2. Shapiro, A. F., Jolley, S. N., Hildebrandt, U. & Spieker, S. J. The effects of early postpartum depression on infant temperament. Early Child Dev. Care 190, 1918–1930 (2018).
  3. Spry, E. A. et al. Maternal and paternal depression and anxiety and offspring infant negative affectivity: A systematic review and meta-analysis. Dev. Rev. 58, 100934 (2020).
  4. Rigato, S., Charalambous, S., Stets, M. & Holmboe, K. Maternal depressive symptoms and infant temperament in the first year of life predict child behaviour at 3 years of age. (2020) doi:https://doi.org/10.31234/osf.io/j2de8.
  5. Beck, A. ., Steer, R. . & Brown, G. Beck Depression Inventory- II. (APA PsycTests, 1996). doi:https://doi.org/10.1037/t00742-000.
  6. Putnam, S. P., Helbig, A. L., Gartstein, M. A., Rothbart, M. K. & Leerkes, E. Development and assessment of short and very short forms of the Infant Behavior Questionnaire-Revised. J. Pers. Assess. 96, 445–458 (2014).
  7. Putnam, S. P., Gartstein, M. A. & Rothbart, M. K. Measurement of fine-grained aspects of toddler temperament: The Early Childhood Behavior Questionnaire. Infant Behav. Dev. 29, 386–401 (2006).

 

 

 

If you have expertise in covid-related issues in countries outside the United States and would like to write a post for the ICIS Baby Blog, please let us know!

 

About the Author

Abigail Fiske

Abigail Fiske

University of Oxford

Abi Fiske is a DPhil student in Experimental Psychology at the University of Oxford. Her research forms part of the ‘Oxford Early Executive Function’ longitudinal project (led by Dr Karla Holmboe) which aims to study the development of executive functions and early childhood temperament across the first three years of life.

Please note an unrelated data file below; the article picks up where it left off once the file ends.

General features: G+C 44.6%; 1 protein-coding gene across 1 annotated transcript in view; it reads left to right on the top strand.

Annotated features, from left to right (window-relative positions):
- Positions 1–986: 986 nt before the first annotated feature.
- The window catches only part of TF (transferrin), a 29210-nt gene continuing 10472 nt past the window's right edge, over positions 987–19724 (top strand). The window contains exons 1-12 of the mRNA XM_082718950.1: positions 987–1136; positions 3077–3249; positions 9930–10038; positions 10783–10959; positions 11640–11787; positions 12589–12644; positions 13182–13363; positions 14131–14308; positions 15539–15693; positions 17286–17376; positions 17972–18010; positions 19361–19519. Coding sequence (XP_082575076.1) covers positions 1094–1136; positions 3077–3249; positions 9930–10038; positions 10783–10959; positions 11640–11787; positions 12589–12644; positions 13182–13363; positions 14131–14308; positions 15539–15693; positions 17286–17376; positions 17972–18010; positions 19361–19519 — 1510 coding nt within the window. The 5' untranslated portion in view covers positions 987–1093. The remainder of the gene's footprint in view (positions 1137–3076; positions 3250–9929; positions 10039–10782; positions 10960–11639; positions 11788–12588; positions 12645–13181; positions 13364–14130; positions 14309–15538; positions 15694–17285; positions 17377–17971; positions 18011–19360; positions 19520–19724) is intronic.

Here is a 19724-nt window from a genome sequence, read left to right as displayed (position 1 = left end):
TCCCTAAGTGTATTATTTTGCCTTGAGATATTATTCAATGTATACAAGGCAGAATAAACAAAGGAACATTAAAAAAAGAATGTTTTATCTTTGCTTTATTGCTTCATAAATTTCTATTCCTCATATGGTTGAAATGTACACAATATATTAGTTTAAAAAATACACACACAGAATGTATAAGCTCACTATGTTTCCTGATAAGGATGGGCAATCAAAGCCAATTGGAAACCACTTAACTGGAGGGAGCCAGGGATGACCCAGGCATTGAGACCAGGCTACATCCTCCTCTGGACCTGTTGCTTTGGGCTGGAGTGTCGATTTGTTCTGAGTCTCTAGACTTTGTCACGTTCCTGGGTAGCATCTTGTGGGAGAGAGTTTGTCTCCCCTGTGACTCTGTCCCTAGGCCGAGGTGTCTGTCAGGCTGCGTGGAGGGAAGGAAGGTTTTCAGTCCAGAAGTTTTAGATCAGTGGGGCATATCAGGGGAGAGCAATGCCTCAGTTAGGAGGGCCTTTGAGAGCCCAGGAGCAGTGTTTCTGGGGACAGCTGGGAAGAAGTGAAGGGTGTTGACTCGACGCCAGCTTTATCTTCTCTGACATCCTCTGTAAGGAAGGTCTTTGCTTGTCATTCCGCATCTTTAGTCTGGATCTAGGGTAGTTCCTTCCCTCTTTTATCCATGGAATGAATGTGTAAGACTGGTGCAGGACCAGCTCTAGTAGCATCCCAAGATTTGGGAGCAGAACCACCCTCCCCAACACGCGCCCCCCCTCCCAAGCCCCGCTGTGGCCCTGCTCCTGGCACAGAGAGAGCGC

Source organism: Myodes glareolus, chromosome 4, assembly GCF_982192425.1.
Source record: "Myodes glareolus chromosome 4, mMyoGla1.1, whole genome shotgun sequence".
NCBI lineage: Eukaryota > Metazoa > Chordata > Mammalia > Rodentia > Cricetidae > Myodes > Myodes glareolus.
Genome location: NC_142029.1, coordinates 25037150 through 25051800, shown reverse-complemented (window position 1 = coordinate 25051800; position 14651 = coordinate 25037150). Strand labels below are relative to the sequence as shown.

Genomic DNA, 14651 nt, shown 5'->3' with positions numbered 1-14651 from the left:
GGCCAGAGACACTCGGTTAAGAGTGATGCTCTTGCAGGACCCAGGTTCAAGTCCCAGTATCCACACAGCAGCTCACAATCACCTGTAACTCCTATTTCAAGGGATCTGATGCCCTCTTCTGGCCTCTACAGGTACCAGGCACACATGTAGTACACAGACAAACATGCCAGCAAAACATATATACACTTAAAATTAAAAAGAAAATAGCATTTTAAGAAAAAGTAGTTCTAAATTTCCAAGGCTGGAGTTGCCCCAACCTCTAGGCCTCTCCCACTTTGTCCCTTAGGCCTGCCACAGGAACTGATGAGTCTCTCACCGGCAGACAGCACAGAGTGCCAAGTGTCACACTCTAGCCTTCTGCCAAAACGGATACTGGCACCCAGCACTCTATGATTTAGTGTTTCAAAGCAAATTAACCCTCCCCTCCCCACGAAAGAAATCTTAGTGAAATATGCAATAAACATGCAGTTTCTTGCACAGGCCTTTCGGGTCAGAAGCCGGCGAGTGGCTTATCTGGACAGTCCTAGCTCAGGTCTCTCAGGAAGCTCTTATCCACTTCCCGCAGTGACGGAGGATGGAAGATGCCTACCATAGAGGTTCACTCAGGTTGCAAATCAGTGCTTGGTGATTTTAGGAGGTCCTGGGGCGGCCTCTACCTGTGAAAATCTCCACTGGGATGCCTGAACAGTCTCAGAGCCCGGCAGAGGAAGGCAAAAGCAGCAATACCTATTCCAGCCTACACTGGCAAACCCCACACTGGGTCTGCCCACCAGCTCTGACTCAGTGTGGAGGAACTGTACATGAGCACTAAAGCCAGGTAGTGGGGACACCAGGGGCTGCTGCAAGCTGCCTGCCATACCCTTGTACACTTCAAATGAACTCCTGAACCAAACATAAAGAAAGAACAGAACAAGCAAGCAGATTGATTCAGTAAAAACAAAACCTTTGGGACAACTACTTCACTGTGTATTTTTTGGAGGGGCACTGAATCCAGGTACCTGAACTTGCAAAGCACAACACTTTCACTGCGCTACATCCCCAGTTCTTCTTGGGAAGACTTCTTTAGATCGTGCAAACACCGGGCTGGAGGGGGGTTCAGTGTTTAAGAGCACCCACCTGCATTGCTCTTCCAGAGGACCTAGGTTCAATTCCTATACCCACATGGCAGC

Dr. Karla Holmboe

Dr. Karla Holmboe

University of Oxford

Dr Karla Holmboe is an MRC Career Development Fellow in the Department of Experimental Psychology at the University of Oxford. Her research focuses on the development of attention and executive functions in infancy and early childhood, studying these questions longitudinally using behavioural and neuroimaging techniques.
Professor Gaia Scerif

Professor Gaia Scerif

University of Oxford

Gaia Scerif is a Professor of Developmental Cognitive Neuroscience in the Department of Experimental Psychology at the University of Oxford. Her research focuses on the development of attentional control and underlying attentional difficulties, from their neural correlates to their outcomes on emerging cognitive abilities.